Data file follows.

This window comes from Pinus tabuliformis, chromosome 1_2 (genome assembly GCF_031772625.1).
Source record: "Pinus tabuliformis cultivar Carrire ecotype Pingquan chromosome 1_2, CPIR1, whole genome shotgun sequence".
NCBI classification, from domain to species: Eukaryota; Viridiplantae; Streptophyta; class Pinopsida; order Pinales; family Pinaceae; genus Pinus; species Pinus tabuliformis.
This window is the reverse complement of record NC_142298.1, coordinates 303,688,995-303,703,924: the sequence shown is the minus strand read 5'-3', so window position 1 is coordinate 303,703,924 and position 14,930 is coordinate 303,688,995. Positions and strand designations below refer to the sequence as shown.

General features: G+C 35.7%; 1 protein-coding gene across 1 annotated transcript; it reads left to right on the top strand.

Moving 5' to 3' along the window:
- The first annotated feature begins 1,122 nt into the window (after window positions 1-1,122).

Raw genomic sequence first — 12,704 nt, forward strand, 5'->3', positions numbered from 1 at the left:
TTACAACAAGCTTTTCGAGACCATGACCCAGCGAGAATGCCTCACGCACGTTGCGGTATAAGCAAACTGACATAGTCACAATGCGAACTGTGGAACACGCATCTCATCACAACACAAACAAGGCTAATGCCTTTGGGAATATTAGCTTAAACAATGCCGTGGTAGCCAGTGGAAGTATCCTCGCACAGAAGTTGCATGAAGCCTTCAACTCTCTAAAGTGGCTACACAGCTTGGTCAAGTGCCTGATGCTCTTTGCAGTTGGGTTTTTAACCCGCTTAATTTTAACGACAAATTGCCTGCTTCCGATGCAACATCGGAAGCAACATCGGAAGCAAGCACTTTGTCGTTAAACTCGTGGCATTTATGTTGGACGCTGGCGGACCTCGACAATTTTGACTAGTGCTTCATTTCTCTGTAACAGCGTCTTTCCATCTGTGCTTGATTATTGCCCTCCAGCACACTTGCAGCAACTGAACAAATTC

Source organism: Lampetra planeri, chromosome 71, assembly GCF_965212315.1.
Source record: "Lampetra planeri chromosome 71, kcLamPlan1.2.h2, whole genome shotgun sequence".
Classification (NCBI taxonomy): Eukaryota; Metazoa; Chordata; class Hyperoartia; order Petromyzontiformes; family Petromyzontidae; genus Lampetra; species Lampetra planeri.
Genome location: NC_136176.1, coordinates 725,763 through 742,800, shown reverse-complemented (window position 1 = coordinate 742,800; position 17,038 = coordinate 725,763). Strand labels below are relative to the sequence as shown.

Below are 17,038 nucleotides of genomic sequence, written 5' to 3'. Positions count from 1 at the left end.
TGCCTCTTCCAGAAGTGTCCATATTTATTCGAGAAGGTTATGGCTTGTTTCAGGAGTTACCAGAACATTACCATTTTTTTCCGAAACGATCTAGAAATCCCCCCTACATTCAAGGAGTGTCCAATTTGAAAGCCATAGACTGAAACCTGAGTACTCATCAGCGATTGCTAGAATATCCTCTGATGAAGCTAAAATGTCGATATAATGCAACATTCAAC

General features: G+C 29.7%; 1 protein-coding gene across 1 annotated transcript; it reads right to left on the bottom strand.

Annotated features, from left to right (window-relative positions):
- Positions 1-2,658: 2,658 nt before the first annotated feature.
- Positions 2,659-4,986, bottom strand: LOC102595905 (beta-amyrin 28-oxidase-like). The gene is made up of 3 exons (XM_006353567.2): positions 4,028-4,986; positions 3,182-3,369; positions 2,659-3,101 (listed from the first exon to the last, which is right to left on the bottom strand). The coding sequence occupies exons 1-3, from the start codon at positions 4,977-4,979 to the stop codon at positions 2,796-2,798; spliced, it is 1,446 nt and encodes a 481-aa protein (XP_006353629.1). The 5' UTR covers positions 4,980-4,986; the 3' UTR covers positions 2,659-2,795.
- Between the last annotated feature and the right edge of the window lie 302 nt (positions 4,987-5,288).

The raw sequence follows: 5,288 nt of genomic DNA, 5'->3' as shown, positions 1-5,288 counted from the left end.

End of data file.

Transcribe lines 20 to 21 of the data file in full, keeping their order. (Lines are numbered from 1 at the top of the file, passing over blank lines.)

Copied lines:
- Between the last annotated feature and the right edge of the window lie 302 nt (positions 4,987-5,288).

The raw sequence follows: 5,288 nt of genomic DNA, 5'->3' as shown, positions 1-5,288 counted from the left end.